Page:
Sabine Marcelis’ seamless intervention at the Mies van der Rohe Barcelona Pavilion

Sabine Marcelis’ seamless intervention at the Mies van der Rohe Barcelona Pavilion

Dutch designer Sabine Marcelis installs new series No Fear of Glass at the Mies van der Rohe Barcelona Pavilion, adding a new poetic dimension to the modernist structure

Following in the footsteps of Ai Weiwei, Enric MIralles and Ryue Nishizawa, Dutch designer Sabine Marcelis is the latest in a short line of artists with permission to temporarily alter the Mies van der Rohe Pavilion in Barcelona. Her exhibition, presented with Side Gallery and titled No Fear of Glass, includes five new works installed at the iconic architectural structure, and is a beautiful update on Mies’ intention for the space as ‘an ideal zone of tranquillity.’

The Barcelona Pavilion embodies the spirit of 20th-century modern architecture and was first built in 1929. Intended as a reception space for the Barcelona International Exhibition, it was designed to be mostly bare: architecture that was a conduit for the views beyond, a continuous space; blurring inside and outside, containing only the famous (specifically designed) Barcelona chairs and a single sculpture. Since its reconstruction in the 1980s has been a place of pilgrimage for architects from all over the globe.

An intimidating commission, perhaps, Marcelis is an apt choice to take it on. As a starting point, she takes the request made to Ludwig Mies van der Rohe to ‘not use too much glass’ in his construction, and makes the material central to her new pieces. She tests it and pushes it to its limits just as Mies van der Rohe and Lilly Reich did with the other materials in their palette nearly a century ago to test their design ideals.

Above, Single chaise longue. Photography: Nacho Alegre. Below, Double chaise longue and Single chaise longue. Photography: José Hevia

The result is a series of pieces that seem to be grown and extruded from the structure itself; in glass, travertine and chrome. Two large chaise longues see the travertine floor extended to form a base, which is then sliced by a singular sheet of curved glass. These sculptural yet functional furniture pieces are immediately futuristic, somehow timeless, and extremely inviting.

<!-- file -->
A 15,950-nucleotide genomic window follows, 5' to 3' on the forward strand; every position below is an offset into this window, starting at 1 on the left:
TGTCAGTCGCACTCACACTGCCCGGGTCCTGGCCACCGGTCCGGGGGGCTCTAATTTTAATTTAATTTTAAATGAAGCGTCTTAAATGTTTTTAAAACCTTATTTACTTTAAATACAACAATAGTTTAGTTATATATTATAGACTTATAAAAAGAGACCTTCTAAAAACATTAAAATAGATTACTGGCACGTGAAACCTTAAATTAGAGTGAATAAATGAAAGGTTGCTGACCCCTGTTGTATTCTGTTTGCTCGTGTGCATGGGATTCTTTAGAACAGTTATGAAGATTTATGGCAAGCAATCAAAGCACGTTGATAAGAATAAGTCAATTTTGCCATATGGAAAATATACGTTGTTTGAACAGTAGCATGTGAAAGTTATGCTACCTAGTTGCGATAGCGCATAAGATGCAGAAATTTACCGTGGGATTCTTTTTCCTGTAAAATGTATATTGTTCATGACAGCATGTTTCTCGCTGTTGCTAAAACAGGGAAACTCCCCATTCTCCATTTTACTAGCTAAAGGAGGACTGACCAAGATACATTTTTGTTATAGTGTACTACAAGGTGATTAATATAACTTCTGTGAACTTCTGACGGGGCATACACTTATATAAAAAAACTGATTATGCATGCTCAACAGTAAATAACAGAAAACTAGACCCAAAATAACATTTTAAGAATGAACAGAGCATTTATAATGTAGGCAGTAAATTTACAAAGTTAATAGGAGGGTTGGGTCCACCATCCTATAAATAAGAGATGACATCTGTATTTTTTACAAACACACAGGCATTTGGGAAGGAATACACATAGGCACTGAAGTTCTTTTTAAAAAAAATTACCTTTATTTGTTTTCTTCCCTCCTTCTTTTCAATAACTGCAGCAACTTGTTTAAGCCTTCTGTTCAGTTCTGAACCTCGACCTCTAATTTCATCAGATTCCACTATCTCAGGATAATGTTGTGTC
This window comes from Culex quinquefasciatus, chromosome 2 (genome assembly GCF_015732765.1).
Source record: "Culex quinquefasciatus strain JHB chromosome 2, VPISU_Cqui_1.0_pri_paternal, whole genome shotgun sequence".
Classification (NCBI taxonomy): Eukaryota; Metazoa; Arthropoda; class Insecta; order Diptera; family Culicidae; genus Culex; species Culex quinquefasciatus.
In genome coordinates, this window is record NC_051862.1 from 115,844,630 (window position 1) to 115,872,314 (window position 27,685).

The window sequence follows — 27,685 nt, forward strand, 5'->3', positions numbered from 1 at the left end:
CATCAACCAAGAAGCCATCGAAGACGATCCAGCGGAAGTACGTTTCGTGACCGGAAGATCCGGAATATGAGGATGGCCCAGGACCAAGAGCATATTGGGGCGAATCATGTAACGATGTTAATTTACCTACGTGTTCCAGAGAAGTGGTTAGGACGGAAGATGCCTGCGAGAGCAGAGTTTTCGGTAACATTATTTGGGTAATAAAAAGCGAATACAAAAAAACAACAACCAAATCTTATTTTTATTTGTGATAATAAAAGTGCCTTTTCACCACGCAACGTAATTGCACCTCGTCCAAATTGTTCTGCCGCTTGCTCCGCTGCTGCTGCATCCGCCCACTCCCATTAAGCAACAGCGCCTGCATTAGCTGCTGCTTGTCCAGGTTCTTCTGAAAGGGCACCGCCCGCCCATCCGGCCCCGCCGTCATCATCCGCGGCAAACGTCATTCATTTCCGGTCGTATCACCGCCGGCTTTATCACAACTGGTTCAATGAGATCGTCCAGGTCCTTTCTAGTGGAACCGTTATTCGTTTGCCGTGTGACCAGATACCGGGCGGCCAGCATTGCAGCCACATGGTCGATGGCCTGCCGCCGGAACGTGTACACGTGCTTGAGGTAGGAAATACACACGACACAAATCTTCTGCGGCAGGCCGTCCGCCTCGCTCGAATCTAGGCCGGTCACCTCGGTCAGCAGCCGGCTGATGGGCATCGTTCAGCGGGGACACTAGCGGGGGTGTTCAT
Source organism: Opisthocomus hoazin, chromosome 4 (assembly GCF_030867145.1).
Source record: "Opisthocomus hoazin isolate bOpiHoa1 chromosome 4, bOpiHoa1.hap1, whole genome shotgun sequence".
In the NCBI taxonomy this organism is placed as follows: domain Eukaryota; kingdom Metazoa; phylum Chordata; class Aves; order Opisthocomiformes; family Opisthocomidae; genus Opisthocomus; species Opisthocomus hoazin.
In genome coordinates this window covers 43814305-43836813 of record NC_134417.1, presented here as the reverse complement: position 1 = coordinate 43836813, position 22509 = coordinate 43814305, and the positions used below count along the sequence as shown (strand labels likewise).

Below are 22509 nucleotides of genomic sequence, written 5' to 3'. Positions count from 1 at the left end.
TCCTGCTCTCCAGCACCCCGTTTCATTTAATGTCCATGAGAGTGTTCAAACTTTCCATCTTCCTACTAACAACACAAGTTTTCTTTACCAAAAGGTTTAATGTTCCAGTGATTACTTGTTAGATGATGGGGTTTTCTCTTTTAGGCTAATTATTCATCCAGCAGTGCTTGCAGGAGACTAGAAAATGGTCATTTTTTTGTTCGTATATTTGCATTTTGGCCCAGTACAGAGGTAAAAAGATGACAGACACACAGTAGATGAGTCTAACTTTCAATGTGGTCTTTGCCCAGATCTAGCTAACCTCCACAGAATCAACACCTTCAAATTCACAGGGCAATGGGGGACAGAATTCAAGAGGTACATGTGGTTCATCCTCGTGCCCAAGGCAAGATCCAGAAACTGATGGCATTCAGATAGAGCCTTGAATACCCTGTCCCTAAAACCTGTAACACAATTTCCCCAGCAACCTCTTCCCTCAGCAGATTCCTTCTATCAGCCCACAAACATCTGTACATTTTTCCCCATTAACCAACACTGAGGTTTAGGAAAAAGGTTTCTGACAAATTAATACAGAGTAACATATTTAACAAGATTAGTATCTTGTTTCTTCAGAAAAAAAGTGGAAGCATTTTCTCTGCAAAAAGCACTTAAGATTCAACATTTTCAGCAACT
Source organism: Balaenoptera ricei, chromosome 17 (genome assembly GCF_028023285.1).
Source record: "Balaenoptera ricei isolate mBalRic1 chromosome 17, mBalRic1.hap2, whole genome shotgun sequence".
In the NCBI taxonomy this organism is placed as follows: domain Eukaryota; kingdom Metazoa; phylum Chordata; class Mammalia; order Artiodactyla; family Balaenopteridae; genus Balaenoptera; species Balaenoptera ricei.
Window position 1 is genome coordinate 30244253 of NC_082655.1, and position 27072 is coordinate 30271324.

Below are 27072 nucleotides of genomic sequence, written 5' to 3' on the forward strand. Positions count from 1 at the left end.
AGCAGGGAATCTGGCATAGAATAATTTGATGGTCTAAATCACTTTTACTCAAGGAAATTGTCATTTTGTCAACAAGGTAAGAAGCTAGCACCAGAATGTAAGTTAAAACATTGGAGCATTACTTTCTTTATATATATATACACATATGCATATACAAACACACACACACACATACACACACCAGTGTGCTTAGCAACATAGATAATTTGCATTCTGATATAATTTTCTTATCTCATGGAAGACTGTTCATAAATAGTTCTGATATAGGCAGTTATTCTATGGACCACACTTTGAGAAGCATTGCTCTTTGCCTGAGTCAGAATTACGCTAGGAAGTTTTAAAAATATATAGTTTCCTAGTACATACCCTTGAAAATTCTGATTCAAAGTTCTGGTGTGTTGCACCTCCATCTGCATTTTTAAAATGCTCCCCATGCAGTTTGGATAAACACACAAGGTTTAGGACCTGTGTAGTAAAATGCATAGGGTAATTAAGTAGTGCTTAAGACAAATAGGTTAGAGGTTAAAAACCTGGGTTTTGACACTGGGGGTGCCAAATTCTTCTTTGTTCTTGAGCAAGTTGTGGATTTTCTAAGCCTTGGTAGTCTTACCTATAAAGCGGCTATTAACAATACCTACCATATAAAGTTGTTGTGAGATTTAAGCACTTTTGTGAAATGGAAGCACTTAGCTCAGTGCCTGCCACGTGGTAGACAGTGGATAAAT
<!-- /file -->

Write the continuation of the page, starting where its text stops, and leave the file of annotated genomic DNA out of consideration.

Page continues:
In response to the eight chrome columns which provide the structural support for pavilion’s roof, Marcelis has also introduced a ninth. In mirrored-glass her vertical structure functions as a light and is placed in line with the existing columns, blending in seamlessly, and adding a new poetic dimension to the space.

The work of Marcelis defies fixed definitions, says Ippolito Pestellini, partner at OMA/AMO and a contributor to an upcoming book that will document the exhibition. ‘For years she has been working tirelessly to push the limits of materials, extending their qualities and performance. What at first glance looks like a purely aesthetic exercise is actually the output of a scientific and systematic research into production processes. The act of design in her practice becomes a different story, one where light, colour, reflection, strength and curvature are the driving categories of a research that is not limited to form and geometry, and that transcends the scale of objects as we know it.’

Light
Glass and water
Above,  detail of ‘Pillar’ lamp. Photography: Pim Top . Below, ‘Fountain’ Photography: Nacho Alegre

The final piece in the series can be found in the water pond outside: a curved glass fountain that appears to bend the water upwards from the ground, and letting it spill over and back down. Subtle, yet compelling, each of Marcelis’ interventions invite a fresh look at this seemingly untouchable space. Each, in their own way, actually improving it with a 21st century perspective on the modern way.

‘The act of design in her practice becomes a different story,’ Ippolito Pestellini

Curator Maria Cristina Didero also describes Sabine Marcelis’ approach as being unique and highly recognisable: ‘Her design is sharp, severe and at the same time syrupy, honeyed - you might even want to smell or bite her pieces of furniture, which are always extraordinary.’ Consider it a warning. But if you do want to lick it, it’s surely a sign of good taste. §

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